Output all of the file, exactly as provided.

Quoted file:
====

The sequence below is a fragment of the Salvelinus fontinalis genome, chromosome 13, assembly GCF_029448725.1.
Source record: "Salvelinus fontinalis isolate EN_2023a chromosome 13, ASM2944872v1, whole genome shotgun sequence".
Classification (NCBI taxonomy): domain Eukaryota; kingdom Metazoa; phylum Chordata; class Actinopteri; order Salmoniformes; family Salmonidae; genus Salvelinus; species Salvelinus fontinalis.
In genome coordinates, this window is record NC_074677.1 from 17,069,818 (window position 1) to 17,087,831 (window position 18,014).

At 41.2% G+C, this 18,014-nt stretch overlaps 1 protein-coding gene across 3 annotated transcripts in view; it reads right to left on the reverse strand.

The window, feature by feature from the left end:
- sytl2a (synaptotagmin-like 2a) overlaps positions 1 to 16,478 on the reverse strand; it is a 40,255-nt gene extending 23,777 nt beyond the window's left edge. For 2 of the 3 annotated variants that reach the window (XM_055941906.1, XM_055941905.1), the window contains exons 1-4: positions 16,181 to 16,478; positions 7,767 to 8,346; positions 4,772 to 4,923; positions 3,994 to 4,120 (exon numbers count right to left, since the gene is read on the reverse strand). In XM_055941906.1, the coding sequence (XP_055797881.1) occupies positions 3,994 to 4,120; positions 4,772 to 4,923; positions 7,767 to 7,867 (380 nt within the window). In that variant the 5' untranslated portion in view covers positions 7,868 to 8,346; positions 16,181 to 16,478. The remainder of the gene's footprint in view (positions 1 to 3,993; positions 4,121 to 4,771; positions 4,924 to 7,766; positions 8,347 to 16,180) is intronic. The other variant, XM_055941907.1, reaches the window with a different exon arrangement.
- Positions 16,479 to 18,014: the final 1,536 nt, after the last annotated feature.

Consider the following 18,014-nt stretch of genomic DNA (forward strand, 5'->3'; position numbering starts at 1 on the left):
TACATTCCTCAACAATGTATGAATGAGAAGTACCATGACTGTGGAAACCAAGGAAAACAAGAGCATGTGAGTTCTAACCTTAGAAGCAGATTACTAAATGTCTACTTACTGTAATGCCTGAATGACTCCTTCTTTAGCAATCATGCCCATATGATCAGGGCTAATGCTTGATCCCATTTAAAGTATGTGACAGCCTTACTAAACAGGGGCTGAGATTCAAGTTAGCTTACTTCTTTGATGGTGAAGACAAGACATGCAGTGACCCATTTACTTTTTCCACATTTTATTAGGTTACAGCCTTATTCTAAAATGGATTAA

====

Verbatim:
The sequence below is a fragment of the Salvelinus fontinalis genome, chromosome 13, assembly GCF_029448725.1.
Source record: "Salvelinus fontinalis isolate EN_2023a chromosome 13, ASM2944872v1, whole genome shotgun sequence".
Classification (NCBI taxonomy): domain Eukaryota; kingdom Metazoa; phylum Chordata; class Actinopteri; order Salmoniformes; family Salmonidae; genus Salvelinus; species Salvelinus fontinalis.
In genome coordinates, this window is record NC_074677.1 from 17,069,818 (window position 1) to 17,087,831 (window position 18,014).

At 41.2% G+C, this 18,014-nt stretch overlaps 1 protein-coding gene across 3 annotated transcripts in view; it reads right to left on the reverse strand.

The window, feature by feature from the left end:
- sytl2a (synaptotagmin-like 2a) overlaps positions 1 to 16,478 on the reverse strand; it is a 40,255-nt gene extending 23,777 nt beyond the window's left edge. For 2 of the 3 annotated variants that reach the window (XM_055941906.1, XM_055941905.1), the window contains exons 1-4: positions 16,181 to 16,478; positions 7,767 to 8,346; positions 4,772 to 4,923; positions 3,994 to 4,120 (exon numbers count right to left, since the gene is read on the reverse strand). In XM_055941906.1, the coding sequence (XP_055797881.1) occupies positions 3,994 to 4,120; positions 4,772 to 4,923; positions 7,767 to 7,867 (380 nt within the window). In that variant the 5' untranslated portion in view covers positions 7,868 to 8,346; positions 16,181 to 16,478. The remainder of the gene's footprint in view (positions 1 to 3,993; positions 4,121 to 4,771; positions 4,924 to 7,766; positions 8,347 to 16,180) is intronic. The other variant, XM_055941907.1, reaches the window with a different exon arrangement.
- Positions 16,479 to 18,014: the final 1,536 nt, after the last annotated feature.

Consider the following 18,014-nt stretch of genomic DNA (forward strand, 5'->3'; position numbering starts at 1 on the left):
TACATTCCTCAACAATGTATGAATGAGAAGTACCATGACTGTGGAAACCAAGGAAAACAAGAGCATGTGAGTTCTAACCTTAGAAGCAGATTACTAAATGTCTACTTACTGTAATGCCTGAATGACTCCTTCTTTAGCAATCATGCCCATATGATCAGGGCTAATGCTTGATCCCATTTAAAGTATGTGACAGCCTTACTAAACAGGGGCTGAGATTCAAGTTAGCTTACTTCTTTGATGGTGAAGACAAGACATGCAGTGACCCATTTACTTTTTCCACATTTTATTAGGTTACAGCCTTATTCTAAAATGGATTAA